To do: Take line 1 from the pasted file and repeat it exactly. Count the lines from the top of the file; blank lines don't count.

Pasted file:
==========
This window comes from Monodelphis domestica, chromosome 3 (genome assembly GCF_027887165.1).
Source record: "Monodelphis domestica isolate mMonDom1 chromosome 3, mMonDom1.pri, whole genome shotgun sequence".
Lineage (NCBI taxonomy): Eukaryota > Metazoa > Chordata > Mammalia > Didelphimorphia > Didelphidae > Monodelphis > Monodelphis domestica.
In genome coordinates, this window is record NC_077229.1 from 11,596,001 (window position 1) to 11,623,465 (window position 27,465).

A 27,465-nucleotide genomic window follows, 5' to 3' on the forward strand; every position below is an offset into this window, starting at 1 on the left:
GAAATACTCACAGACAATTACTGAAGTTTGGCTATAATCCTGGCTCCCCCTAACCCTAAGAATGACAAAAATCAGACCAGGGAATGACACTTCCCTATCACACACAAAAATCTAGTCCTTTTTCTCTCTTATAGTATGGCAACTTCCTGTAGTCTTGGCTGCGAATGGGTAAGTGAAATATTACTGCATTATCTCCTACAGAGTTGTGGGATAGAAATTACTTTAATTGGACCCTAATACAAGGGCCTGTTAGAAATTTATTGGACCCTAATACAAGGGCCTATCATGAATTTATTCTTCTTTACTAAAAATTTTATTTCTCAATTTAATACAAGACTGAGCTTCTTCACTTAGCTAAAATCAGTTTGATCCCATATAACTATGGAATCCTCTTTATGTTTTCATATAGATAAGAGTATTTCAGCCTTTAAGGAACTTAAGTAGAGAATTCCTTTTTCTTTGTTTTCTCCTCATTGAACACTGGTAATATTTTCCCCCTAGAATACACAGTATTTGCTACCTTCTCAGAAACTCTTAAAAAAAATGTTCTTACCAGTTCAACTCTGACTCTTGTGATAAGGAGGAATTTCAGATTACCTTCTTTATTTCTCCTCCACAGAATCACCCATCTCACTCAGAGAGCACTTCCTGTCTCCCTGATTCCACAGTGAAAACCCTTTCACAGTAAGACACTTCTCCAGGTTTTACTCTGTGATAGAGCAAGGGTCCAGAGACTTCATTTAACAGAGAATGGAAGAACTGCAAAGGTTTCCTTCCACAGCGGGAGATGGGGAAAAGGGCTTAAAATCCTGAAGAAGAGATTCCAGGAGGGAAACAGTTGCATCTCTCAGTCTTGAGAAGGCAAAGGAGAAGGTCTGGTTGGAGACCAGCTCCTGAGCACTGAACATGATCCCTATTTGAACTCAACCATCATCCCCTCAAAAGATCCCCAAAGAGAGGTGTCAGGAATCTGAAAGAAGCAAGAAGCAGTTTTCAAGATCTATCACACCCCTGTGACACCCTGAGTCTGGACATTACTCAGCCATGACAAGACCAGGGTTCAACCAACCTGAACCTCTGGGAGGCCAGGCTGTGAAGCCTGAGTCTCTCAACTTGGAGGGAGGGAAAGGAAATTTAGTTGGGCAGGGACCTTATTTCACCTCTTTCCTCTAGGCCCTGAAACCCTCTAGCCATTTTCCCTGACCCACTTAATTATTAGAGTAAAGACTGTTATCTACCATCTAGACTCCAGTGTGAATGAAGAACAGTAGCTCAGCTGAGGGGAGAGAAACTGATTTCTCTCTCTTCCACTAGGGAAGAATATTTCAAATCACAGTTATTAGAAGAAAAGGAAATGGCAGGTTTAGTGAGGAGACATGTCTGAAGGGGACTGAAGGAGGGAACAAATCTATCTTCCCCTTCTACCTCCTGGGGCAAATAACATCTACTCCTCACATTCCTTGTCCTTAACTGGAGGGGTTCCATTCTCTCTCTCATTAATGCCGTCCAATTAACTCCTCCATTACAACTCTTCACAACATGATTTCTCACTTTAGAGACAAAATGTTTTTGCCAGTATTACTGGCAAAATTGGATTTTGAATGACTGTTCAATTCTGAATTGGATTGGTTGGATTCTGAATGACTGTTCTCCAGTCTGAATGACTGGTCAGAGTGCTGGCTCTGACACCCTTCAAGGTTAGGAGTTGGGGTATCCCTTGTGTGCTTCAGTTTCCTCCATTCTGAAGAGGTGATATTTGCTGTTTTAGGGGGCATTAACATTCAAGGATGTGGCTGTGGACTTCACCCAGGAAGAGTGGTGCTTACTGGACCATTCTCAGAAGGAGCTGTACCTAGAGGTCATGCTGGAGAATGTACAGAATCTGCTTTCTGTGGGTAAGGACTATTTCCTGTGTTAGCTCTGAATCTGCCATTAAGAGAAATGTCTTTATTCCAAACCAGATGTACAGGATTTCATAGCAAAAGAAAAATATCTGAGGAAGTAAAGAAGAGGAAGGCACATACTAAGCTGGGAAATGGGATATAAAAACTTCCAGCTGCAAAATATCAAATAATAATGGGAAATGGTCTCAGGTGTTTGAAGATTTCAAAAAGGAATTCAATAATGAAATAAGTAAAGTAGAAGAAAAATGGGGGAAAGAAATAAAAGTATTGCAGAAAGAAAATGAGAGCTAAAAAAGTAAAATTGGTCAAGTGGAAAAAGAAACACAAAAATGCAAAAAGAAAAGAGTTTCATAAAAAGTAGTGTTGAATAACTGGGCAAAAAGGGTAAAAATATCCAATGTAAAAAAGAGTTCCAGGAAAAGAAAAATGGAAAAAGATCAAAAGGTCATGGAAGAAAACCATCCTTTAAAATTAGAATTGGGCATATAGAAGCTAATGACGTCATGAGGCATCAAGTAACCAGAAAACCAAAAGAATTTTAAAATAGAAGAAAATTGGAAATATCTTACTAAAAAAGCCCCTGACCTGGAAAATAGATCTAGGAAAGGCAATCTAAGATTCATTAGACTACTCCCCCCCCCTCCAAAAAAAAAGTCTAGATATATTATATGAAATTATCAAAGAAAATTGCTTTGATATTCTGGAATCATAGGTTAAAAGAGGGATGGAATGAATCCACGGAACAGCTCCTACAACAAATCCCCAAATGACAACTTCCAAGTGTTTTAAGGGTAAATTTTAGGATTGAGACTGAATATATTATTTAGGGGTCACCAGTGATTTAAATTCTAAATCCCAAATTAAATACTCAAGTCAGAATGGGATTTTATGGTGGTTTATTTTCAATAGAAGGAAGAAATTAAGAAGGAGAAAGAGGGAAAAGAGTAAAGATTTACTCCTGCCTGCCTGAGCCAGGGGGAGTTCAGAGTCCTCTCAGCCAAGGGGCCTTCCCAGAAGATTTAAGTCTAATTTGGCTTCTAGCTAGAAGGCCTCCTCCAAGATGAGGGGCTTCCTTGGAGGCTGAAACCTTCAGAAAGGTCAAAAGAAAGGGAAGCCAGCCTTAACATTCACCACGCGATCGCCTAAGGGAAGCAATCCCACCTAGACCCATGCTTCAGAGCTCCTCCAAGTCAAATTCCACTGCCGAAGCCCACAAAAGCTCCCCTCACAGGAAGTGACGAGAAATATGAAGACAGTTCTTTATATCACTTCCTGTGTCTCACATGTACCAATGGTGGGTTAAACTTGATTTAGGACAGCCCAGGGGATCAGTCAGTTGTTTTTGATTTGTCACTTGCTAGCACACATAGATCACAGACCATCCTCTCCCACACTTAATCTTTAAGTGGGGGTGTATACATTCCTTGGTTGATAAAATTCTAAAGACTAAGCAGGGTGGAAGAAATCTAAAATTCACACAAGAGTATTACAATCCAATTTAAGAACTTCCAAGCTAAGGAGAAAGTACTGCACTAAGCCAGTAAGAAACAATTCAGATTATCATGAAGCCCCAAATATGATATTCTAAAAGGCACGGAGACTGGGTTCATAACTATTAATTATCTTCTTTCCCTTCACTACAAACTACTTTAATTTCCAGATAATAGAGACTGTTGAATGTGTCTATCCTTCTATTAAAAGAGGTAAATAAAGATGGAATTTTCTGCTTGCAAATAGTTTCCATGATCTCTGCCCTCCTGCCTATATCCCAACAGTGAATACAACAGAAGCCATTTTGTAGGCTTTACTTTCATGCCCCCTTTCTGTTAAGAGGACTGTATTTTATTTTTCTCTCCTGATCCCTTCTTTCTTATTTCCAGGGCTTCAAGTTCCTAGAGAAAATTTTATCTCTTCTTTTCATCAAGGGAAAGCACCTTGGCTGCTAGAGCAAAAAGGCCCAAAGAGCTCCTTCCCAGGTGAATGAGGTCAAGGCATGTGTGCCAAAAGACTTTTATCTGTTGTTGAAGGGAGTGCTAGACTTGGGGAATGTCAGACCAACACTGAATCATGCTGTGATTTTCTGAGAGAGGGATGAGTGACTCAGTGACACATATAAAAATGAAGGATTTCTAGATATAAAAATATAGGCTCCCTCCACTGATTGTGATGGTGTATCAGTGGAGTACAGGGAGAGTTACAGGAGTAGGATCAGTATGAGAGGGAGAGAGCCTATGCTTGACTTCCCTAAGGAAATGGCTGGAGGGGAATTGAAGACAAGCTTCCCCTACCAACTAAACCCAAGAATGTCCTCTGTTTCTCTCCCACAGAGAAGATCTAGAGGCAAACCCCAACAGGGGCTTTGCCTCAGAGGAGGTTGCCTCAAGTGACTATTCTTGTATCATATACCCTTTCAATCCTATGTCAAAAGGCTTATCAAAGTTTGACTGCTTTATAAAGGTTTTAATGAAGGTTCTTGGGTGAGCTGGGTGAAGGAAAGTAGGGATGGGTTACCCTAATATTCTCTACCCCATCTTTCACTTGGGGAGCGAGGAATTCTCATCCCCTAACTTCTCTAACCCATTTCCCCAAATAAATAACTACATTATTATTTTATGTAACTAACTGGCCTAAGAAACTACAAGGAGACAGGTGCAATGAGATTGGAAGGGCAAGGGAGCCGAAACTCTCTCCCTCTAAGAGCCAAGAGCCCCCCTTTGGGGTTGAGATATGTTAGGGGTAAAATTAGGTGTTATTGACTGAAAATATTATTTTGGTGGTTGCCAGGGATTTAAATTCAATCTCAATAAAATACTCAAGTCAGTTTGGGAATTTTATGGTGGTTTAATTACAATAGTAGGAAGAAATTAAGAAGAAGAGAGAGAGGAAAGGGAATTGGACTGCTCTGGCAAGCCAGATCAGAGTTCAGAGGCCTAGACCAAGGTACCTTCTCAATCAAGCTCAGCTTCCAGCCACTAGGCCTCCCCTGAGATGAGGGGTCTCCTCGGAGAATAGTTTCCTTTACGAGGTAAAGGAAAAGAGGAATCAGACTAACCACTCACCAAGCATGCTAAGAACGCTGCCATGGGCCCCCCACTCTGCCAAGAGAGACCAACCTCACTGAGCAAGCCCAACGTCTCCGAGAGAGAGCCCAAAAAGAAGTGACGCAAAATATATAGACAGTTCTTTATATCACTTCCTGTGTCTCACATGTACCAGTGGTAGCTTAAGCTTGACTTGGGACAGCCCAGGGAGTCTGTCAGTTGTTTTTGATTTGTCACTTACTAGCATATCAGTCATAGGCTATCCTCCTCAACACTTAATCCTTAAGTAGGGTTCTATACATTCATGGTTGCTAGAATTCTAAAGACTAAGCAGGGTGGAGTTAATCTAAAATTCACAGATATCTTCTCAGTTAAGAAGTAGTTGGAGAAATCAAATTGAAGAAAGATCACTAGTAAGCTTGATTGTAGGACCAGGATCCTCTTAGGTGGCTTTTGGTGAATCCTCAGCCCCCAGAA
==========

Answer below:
This window comes from Monodelphis domestica, chromosome 3 (genome assembly GCF_027887165.1).